An extension field induces new variety

Mathematics Asked on January 3, 2022

If one have an irreducible affine algebraic varieties $$X$$, one can define the function field of $$X$$ as the field of fraction of its coordinate ring $$K[X]$$. This definition it makes sense by the irreducibility of $$X$$, that permit us to say $$K[X]$$ is a domain.

Conversely:

-we consider the finite extension field $$L/K$$, where $$L=K(a_1,cdots , a_n)$$, $$a_iin L$$. Then it is possible to define a new variety on the field $$K$$ in the following way:

we coinsider the natural evaluation map $$psi: K[x_1,cdots, x_n]to K$$. In this way $$ker(psi)={fin K[x_1,cdots, x_n]: f(a_1,cdots, a_n)=0}$$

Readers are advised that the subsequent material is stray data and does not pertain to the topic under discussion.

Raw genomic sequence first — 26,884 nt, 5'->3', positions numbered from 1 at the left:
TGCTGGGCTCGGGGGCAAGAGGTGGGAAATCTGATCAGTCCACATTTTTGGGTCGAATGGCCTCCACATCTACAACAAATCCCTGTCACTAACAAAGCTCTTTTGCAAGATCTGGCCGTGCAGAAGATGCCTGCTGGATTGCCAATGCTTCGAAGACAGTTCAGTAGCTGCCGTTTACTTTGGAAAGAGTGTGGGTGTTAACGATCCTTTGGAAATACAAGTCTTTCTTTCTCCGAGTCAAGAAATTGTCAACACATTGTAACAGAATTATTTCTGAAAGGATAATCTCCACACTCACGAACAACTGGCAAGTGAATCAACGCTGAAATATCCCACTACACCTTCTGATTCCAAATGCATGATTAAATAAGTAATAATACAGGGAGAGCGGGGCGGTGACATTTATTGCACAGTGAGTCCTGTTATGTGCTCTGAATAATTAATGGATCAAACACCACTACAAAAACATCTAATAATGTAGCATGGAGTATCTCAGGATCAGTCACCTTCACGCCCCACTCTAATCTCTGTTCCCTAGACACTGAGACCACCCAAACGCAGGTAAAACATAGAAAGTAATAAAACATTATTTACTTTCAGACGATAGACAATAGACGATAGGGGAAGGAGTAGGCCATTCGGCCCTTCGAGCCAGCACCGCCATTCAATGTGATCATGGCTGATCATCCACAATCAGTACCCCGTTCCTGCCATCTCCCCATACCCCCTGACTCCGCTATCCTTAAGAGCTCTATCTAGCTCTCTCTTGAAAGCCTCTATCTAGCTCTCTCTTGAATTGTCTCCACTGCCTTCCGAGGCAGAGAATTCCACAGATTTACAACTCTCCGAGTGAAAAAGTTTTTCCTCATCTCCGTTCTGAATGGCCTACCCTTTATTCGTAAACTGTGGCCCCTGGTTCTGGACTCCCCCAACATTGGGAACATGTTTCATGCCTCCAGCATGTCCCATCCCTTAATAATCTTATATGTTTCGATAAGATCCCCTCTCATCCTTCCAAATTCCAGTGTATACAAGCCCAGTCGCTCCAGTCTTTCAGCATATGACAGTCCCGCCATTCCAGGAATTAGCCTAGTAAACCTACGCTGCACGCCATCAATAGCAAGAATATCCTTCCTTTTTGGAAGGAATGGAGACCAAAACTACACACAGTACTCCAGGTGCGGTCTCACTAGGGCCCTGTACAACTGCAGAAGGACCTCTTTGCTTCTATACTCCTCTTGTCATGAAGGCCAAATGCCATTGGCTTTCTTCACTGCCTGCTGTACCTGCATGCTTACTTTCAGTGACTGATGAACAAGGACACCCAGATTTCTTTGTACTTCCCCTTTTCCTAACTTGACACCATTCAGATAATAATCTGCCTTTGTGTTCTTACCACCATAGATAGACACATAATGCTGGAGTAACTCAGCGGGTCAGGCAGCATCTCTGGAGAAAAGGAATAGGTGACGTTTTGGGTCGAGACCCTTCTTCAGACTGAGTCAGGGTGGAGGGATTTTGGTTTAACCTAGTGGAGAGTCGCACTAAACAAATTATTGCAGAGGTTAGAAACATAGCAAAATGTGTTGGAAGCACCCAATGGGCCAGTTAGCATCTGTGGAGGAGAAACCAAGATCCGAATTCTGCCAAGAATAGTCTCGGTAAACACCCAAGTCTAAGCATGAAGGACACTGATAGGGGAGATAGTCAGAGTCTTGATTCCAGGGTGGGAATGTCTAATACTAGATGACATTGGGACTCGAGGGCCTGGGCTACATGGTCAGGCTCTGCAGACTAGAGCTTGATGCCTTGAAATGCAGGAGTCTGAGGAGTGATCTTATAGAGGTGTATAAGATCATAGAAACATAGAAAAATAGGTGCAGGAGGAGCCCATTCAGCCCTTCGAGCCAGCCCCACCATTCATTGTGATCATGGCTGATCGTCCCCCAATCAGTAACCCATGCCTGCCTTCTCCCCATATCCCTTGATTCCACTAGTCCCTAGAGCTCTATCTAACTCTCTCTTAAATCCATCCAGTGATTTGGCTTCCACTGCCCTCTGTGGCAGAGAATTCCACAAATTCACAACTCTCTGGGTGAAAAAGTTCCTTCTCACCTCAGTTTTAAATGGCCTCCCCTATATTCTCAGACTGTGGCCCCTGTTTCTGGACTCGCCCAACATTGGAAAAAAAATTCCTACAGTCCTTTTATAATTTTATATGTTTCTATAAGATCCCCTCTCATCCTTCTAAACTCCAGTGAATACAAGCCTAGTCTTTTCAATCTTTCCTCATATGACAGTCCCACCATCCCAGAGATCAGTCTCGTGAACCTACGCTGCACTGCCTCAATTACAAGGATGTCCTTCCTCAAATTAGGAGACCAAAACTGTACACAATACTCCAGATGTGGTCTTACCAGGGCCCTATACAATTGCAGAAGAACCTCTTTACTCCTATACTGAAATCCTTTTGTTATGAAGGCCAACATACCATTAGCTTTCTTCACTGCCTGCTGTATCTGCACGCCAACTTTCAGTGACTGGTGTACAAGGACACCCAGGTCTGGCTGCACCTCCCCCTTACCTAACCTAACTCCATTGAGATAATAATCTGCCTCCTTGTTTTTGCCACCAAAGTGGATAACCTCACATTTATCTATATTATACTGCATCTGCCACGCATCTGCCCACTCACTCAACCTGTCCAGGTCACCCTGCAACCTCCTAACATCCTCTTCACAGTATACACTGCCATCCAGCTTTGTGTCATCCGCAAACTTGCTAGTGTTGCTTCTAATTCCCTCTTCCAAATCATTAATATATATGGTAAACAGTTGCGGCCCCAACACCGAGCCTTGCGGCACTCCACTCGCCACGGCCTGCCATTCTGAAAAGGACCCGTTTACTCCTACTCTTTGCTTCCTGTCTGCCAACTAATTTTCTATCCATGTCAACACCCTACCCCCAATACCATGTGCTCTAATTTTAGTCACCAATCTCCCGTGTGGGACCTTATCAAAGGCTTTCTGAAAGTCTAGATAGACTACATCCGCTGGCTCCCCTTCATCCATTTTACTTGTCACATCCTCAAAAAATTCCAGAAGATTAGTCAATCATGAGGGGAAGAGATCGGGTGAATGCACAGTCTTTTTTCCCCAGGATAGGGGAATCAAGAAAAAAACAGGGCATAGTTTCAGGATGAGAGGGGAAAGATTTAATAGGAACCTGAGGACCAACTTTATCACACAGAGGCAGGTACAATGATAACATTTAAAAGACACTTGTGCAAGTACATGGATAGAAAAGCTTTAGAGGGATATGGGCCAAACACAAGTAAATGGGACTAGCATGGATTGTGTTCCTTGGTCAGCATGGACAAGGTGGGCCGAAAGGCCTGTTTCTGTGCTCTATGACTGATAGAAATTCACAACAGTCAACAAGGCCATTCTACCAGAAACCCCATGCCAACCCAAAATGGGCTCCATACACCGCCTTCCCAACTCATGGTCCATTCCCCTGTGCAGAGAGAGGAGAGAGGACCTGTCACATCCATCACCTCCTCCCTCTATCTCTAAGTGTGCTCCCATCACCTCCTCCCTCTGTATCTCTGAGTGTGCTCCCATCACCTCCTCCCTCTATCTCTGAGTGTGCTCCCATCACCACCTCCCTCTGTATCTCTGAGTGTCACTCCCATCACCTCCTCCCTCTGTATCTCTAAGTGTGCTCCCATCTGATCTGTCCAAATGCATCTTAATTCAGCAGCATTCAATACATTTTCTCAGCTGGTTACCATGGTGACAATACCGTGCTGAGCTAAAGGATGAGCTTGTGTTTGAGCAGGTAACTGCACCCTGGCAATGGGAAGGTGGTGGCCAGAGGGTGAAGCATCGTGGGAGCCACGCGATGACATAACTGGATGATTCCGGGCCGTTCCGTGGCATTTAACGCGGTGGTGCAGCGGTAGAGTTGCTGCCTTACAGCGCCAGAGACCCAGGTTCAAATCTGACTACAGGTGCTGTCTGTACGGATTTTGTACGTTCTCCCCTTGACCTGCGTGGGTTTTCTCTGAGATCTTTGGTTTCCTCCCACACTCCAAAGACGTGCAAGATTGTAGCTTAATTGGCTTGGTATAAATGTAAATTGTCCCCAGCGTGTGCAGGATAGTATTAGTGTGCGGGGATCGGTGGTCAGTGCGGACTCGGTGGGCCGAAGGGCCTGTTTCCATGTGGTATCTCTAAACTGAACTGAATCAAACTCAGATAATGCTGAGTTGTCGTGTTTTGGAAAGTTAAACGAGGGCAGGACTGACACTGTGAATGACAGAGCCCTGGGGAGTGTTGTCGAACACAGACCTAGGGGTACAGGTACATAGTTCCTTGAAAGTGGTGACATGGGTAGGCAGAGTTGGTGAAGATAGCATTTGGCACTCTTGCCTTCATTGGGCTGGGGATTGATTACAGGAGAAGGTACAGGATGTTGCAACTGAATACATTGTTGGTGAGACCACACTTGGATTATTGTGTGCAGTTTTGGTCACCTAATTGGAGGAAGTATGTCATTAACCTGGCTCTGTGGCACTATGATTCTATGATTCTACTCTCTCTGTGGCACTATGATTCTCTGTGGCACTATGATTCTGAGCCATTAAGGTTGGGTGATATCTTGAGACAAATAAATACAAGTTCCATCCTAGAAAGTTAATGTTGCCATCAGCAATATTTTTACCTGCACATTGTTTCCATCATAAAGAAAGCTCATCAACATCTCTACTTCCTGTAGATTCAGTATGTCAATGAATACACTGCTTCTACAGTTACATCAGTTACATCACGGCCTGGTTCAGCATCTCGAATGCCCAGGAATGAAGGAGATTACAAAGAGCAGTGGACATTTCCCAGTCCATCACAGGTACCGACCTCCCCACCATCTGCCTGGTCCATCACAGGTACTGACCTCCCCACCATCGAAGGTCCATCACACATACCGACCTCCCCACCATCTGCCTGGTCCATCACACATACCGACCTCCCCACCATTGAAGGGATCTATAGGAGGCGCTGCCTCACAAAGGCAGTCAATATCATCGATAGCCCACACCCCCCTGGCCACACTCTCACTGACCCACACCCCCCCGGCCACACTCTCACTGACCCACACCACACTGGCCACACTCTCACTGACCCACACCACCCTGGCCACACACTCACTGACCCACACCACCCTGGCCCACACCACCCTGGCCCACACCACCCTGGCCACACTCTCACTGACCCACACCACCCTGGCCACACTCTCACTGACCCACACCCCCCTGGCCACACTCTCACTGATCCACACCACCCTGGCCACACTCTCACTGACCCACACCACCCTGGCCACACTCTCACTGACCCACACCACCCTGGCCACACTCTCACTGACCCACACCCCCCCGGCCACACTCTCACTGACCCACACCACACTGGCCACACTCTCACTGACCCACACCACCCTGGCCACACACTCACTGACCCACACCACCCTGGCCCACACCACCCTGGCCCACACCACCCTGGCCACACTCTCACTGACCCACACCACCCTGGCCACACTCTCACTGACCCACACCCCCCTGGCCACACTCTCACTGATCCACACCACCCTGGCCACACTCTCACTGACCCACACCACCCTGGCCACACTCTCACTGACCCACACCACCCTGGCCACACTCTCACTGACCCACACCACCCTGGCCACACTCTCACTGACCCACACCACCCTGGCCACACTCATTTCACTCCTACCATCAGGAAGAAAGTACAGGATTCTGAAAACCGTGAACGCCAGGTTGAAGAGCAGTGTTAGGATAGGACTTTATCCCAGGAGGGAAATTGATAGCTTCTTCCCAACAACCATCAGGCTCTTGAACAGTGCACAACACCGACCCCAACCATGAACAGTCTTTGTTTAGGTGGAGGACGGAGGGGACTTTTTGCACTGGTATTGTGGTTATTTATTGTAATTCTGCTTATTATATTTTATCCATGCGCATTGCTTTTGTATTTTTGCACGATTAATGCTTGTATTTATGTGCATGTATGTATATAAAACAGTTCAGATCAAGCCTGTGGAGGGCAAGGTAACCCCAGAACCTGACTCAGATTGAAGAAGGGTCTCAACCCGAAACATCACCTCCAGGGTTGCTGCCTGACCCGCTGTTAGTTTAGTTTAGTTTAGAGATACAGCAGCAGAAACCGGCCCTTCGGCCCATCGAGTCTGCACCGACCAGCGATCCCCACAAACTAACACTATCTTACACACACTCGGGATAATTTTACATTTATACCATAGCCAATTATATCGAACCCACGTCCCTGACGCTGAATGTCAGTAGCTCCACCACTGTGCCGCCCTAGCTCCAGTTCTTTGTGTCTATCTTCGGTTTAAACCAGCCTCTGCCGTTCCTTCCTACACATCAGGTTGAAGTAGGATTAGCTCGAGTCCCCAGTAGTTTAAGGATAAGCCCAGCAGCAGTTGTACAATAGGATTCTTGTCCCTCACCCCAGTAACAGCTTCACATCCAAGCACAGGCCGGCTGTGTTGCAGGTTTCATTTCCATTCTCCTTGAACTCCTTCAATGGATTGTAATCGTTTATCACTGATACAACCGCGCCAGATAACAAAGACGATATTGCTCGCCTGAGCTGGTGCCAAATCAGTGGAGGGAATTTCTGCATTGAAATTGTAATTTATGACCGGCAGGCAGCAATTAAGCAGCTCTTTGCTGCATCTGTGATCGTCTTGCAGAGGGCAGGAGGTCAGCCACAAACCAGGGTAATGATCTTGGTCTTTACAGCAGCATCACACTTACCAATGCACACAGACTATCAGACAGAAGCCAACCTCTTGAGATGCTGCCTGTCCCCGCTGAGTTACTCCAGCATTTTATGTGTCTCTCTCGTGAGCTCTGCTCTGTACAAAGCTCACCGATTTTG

result to be a prime ideal.

The (irreducible) variety associated to the finite extension $$L$$ is $$Z(ker(psi))subseteq K^n$$. Is it correct?

Is it possible the association is a bijection map?

I have also another problem, with the following example:

We consider the finite extension field of $$mathbb{C}(s, t)$$, $$mathbb{C}(s, t)(s^{frac{1}{2}},t^{frac{1}{2}})$$. Is the following variety the associated variety of the extension?

$$Z(x^2-s,y^2-t)subseteq mathbb{C}(s, t)^2$$

I have in mind there is always a natural map between this variety and the variety associated to $$C(s, t)$$, that is $$mathbb{C}^2$$. How is it possible to define this map $$pi: Z(x^2-s,y^2-t)to mathbb{C}^2$$?